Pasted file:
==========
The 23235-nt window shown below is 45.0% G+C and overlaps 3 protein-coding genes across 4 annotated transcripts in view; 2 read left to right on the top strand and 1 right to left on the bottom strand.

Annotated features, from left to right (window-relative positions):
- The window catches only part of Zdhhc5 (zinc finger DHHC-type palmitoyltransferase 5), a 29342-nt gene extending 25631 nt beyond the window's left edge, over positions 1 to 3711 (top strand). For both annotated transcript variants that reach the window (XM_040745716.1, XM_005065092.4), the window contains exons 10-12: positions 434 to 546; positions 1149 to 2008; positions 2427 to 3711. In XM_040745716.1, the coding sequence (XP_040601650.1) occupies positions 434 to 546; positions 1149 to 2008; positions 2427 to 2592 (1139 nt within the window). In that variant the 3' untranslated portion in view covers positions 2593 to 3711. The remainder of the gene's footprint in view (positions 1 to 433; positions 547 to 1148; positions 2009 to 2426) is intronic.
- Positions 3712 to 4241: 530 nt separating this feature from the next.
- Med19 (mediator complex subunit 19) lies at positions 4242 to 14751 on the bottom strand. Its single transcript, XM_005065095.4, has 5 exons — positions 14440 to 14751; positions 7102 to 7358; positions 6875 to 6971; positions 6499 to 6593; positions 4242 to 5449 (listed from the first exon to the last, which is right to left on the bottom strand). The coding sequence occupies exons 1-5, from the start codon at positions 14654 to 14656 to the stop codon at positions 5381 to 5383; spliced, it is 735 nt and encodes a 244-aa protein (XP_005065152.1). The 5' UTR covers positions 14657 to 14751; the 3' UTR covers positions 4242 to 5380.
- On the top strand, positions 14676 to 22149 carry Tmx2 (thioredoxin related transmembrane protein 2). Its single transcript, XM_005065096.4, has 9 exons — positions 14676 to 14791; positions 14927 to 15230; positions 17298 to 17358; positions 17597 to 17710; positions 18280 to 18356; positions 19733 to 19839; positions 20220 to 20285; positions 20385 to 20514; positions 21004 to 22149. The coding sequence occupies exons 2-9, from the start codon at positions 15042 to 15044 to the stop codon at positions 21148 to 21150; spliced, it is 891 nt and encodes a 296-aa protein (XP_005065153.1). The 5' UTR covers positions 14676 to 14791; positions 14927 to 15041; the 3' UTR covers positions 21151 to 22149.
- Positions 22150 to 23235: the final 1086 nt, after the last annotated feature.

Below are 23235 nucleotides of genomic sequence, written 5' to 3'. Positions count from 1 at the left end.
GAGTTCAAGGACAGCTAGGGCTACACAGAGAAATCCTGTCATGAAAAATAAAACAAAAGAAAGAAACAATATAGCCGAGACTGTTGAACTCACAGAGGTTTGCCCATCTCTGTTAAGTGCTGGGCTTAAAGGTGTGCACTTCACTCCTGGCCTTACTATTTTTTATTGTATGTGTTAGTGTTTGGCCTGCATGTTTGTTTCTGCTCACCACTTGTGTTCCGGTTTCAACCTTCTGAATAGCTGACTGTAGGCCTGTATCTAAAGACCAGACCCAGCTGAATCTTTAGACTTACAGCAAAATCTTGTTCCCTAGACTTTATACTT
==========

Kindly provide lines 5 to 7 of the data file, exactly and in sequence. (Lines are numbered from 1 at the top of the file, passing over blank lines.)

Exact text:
- Med19 (mediator complex subunit 19) lies at positions 4242 to 14751 on the bottom strand. Its single transcript, XM_005065095.4, has 5 exons — positions 14440 to 14751; positions 7102 to 7358; positions 6875 to 6971; positions 6499 to 6593; positions 4242 to 5449 (listed from the first exon to the last, which is right to left on the bottom strand). The coding sequence occupies exons 1-5, from the start codon at positions 14654 to 14656 to the stop codon at positions 5381 to 5383; spliced, it is 735 nt and encodes a 244-aa protein (XP_005065152.1). The 5' UTR covers positions 14657 to 14751; the 3' UTR covers positions 4242 to 5380.
- On the top strand, positions 14676 to 22149 carry Tmx2 (thioredoxin related transmembrane protein 2). Its single transcript, XM_005065096.4, has 9 exons — positions 14676 to 14791; positions 14927 to 15230; positions 17298 to 17358; positions 17597 to 17710; positions 18280 to 18356; positions 19733 to 19839; positions 20220 to 20285; positions 20385 to 20514; positions 21004 to 22149. The coding sequence occupies exons 2-9, from the start codon at positions 15042 to 15044 to the stop codon at positions 21148 to 21150; spliced, it is 891 nt and encodes a 296-aa protein (XP_005065153.1). The 5' UTR covers positions 14676 to 14791; positions 14927 to 15041; the 3' UTR covers positions 21151 to 22149.
- Positions 22150 to 23235: the final 1086 nt, after the last annotated feature.